4 Left-Brain Exercises to Jumpstart Your Writing

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As writers, we're constantly on the hunt for new ideas but sometimes we may not be looking in the right places or simply need to refresh our writing routine. If you are looking for writing inspiration, read this excerpt from Your First Novel and find new ways to challenge yourself and your writing.

how to find writing inspiration | writing exercises

Only about one out of every billion humans will sit down one day, having never written a word, and produce a masterpiece. Writing is mostly practice. Think of the number of laps a track star runs before she breaks a record, or the number of hours a dancer spends at the barre before he’s ready for a performance. There’s nothing wrong with hoping your first draft will be brilliant—hope is required—but know that it’s normal to need to practice before you succeed.

Writing exercises give you something else to focus on so you don’t trip over this word or that comma. You want to keep your eye on your idea. Here are some exercises to warm up your right brain and satisfy your left brain’s desire for a workout.

  • Timed Writing Sessions. Find a timer—your watch alarm, an egg timer, but not an hourglass—you want it to make noise so you don’t break concentration by glancing up to see if you’ve gone on too long. Set the timer to fifteen minutes and start writing. It doesn’t matter what you write—no one need ever see it. You can write about your characters or what you dreamed the night before. The trick is to keep your fingers moving on the keys or your pencil scratching on the paper. Don’t worry about spelling or punctuation. Don’t stop to think or rewrite. Just write at full speed. Now read it. You might end up with a great sentence or idea for your novel, or you might have nothing you want to save, but it doesn’t matter. The point was to warm you up.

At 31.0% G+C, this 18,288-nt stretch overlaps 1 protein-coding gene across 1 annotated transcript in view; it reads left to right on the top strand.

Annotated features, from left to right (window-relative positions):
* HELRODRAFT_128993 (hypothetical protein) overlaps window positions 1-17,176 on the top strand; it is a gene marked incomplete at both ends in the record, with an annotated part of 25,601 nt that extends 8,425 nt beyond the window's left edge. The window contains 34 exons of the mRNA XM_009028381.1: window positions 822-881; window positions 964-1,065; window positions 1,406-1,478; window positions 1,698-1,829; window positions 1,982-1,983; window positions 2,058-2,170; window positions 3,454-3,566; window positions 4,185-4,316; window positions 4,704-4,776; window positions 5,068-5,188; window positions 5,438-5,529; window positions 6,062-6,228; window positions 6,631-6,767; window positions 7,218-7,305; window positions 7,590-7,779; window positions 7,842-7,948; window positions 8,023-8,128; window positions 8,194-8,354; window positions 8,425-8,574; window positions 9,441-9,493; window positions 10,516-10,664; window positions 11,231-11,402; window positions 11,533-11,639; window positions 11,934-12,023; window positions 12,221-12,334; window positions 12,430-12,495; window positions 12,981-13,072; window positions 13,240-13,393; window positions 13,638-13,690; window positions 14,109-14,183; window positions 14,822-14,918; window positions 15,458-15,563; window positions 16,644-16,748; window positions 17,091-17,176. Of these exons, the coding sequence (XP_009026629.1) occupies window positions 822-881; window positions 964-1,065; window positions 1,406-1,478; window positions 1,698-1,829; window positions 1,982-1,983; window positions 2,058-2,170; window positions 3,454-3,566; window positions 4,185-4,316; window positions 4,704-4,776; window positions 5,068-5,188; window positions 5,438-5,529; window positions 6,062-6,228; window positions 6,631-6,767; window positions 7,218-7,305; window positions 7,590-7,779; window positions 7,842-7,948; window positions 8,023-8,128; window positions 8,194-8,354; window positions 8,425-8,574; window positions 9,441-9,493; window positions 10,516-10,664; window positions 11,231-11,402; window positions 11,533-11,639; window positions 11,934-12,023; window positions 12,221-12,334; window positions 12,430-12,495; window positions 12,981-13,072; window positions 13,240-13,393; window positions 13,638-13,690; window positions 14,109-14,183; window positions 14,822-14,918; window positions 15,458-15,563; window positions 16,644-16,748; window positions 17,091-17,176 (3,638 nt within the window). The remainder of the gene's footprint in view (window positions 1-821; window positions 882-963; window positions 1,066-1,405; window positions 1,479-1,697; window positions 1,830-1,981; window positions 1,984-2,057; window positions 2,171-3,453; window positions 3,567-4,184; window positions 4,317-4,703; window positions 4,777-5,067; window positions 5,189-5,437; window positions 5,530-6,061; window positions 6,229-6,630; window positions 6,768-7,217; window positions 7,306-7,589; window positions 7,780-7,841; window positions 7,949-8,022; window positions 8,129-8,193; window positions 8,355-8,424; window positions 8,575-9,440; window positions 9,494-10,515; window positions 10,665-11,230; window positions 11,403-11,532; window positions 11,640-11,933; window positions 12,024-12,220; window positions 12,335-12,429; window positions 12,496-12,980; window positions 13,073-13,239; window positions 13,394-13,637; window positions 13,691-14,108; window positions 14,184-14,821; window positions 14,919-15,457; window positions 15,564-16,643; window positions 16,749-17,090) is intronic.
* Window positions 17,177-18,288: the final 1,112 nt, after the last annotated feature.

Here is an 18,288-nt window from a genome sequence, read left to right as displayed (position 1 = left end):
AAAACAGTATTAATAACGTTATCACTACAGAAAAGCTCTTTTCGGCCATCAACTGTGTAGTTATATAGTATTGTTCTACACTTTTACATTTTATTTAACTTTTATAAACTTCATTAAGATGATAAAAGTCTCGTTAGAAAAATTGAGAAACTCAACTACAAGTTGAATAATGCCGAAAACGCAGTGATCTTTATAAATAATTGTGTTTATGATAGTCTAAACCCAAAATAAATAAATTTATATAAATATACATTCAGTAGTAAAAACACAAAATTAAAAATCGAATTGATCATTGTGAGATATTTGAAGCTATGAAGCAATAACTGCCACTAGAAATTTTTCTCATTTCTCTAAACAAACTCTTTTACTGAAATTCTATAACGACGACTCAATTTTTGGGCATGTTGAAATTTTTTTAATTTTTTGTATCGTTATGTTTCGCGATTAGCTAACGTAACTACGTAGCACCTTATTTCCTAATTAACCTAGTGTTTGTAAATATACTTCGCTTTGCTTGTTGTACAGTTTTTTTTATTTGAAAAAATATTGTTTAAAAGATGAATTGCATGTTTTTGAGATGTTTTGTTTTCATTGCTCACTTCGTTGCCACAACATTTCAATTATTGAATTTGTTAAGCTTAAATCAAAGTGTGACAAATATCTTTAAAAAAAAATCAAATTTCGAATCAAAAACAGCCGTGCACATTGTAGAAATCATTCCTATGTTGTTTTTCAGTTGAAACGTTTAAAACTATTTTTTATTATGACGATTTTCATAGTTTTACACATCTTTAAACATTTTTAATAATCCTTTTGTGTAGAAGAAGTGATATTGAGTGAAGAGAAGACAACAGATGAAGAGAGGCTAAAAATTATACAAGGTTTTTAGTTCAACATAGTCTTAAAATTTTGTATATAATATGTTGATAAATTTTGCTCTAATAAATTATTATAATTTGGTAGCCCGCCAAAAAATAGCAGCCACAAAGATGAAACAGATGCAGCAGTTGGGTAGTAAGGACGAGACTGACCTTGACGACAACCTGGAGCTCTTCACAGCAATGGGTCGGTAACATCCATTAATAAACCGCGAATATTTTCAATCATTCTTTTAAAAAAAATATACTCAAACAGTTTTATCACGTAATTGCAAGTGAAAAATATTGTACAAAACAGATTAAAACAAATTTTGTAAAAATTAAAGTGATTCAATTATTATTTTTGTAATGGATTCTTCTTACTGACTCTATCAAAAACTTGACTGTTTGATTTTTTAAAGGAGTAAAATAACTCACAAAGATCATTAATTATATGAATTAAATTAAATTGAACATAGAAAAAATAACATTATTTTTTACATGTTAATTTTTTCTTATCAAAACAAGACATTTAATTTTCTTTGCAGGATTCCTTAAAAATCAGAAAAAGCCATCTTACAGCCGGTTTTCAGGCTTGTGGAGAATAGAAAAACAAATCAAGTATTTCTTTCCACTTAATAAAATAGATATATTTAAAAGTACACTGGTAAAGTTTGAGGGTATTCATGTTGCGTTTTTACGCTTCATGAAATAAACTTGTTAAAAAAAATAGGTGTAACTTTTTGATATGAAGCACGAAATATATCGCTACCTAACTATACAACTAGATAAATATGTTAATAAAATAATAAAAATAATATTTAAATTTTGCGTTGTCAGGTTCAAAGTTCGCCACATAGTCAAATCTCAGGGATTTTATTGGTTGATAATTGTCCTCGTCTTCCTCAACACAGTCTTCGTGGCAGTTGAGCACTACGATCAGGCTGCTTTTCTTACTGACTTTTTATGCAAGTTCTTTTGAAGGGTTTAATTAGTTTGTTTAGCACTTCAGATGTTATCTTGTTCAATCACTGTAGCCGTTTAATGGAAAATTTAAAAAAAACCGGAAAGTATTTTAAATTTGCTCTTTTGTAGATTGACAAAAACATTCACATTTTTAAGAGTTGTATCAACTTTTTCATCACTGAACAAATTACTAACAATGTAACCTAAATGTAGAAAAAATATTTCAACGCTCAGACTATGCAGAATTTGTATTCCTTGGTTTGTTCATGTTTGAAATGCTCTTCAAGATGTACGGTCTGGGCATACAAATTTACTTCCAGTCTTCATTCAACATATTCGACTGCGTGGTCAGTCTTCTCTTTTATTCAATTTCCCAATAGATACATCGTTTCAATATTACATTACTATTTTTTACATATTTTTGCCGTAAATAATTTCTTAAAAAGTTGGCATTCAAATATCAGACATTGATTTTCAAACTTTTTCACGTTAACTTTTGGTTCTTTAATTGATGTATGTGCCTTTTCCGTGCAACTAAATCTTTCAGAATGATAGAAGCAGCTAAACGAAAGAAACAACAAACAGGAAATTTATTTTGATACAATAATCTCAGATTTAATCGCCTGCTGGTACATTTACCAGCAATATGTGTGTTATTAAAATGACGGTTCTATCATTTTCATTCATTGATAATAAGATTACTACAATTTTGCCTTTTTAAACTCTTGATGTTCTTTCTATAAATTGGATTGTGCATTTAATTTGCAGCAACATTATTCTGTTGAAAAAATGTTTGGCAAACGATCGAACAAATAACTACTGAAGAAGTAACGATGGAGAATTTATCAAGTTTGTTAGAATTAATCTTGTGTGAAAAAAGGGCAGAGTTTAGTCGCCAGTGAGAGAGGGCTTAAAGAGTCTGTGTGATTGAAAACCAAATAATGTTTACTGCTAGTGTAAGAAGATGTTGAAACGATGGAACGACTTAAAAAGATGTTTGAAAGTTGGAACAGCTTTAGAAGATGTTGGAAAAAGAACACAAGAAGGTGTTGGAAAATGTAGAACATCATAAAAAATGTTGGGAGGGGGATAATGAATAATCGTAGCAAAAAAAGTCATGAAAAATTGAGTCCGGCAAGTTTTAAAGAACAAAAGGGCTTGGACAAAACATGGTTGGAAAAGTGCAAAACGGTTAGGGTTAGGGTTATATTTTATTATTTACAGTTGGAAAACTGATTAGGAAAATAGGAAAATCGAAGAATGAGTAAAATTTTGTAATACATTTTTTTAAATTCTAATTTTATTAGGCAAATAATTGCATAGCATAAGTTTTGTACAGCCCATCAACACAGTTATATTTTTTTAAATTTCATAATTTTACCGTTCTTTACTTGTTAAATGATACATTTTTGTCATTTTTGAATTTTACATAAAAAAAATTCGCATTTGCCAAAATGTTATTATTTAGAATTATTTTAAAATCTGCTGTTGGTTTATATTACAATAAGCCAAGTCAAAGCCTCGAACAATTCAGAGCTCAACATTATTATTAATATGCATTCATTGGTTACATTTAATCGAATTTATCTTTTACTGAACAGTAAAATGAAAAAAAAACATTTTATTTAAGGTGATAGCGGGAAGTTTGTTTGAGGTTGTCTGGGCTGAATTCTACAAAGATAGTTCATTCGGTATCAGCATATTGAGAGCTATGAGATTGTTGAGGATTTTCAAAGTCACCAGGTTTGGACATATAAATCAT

• Journals. Write in a journal or diary each day before starting to work on your novel. It doesn’t matter if you write a list of what happened the day before or your innermost fantasies—the act of putting words on paper is warming you up.
  • Vocalization. You can literally talk aloud to yourself, or you can dialogue with yourself or your characters on paper. Talk to your novel. Ask where it hurts. Don’t be surprised when it starts answering back. Play truth or dare with your hero. Play twenty questions with your villain.
  • Books on Tape. You can turn your commute to the office into a grown-up story time. Browse your public library. Look for research materials, novels in your genre, and writers who inspire you.

Stay tuned for more writing exercises from Your First Novel!

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